Shortly before his termination, the employee’s physician provided him with two handwritten notes, neither of which were provided to the employer until after the employee had been terminated. The first note said “came to see me today”, while the second stated “advised to quit employment due to medical reasons.”
As arbitrator Ponak noted, “The Union agreed with the Employer that the questions to be answered were whether the Employer had just cause to discipline the Grievor and, if so, was discharge the appropriate penalty: William Scott & Co. …  1 C.L.R.B.R.1 (B.C.L.R.B. (Weiler).” Arbitrator Ponak concurred, stating:
I accept William Scott & Co. as the appropriate analytical framework: 1) did the employer have just cause for discipline; and 2) if so, was the amount of discipline, in this case discharge, justified in all the circumstances? The third question posed by William Scott & Co. addresses any substitution of penalty, an issue on which both parties asked me to reserve should I conclude that the discharge should be overturned.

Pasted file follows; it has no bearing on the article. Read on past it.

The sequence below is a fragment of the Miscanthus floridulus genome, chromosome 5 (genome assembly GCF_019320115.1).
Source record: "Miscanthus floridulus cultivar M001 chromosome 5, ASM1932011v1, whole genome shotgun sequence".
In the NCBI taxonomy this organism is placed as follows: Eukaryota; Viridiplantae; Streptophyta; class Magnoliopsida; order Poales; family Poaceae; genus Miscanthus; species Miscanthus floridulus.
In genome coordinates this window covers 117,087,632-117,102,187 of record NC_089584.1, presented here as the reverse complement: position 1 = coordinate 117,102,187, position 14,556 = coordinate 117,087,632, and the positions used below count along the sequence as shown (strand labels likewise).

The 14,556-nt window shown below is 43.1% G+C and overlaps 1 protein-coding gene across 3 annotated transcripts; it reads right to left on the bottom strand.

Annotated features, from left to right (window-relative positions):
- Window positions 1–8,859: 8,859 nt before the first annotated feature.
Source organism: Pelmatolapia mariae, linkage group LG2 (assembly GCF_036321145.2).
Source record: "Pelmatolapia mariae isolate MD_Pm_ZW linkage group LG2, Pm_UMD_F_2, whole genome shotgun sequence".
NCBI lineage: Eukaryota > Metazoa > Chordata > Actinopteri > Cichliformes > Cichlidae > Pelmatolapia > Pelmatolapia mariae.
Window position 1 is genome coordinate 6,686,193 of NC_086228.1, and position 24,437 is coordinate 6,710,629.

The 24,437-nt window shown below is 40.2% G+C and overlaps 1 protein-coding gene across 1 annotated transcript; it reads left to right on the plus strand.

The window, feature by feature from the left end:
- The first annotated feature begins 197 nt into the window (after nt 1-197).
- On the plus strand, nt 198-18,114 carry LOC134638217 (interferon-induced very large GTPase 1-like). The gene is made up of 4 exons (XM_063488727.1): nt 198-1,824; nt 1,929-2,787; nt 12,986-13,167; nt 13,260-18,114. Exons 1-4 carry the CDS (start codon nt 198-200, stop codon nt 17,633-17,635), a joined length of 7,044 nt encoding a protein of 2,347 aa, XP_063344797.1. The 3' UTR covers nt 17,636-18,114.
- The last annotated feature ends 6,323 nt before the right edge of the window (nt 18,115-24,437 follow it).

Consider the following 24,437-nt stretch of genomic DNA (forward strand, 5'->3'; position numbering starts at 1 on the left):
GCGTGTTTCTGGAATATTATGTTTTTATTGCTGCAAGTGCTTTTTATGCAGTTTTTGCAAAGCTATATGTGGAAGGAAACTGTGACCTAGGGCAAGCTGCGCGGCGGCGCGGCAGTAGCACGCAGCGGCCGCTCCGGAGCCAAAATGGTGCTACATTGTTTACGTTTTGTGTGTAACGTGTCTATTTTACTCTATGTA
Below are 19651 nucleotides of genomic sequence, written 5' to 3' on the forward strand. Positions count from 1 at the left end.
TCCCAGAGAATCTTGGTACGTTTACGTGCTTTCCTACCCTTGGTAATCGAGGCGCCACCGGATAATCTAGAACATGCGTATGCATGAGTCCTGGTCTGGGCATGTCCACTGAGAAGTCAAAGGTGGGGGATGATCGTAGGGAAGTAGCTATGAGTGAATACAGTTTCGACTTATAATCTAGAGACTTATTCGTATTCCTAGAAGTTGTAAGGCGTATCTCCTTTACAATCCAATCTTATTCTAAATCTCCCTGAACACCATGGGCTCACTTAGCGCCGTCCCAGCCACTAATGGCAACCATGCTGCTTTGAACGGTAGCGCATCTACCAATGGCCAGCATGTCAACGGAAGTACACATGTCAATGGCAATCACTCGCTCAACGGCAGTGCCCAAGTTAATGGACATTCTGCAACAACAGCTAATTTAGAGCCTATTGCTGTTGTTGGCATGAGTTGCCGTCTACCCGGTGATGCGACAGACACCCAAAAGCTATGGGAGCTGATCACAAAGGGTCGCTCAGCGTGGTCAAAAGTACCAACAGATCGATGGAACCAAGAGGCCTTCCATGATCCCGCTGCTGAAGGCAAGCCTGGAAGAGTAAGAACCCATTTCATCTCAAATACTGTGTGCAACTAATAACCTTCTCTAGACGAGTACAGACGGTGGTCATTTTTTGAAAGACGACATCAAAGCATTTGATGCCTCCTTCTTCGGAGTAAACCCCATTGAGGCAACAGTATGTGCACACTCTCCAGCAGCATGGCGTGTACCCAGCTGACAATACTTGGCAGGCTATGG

After having set forth excerpts from several authorities, none of which dealt with the balancing of the respective rights of the parties regarding the issue of privacy, arbitrator Ponak stated:
Based on these and other authorities cited by the parties, discipline will meet a just cause standard if the following tests are met in cases where an employee is legitimately away for medical reasons but then fails to either return to work or justify a continuing absence: 1) the absence extends well beyond the date last supported by medical documentation; 2) multiple requests for medical information are unheeded; 3) a clear warning is issued that failure to provide updated medical information by a specific date will result in discipline; 4) the union and employee are aware of the warning and the consequences for non-compliance; and 5) no medical or other reason is established that precludes the provision of medical information or a return to work.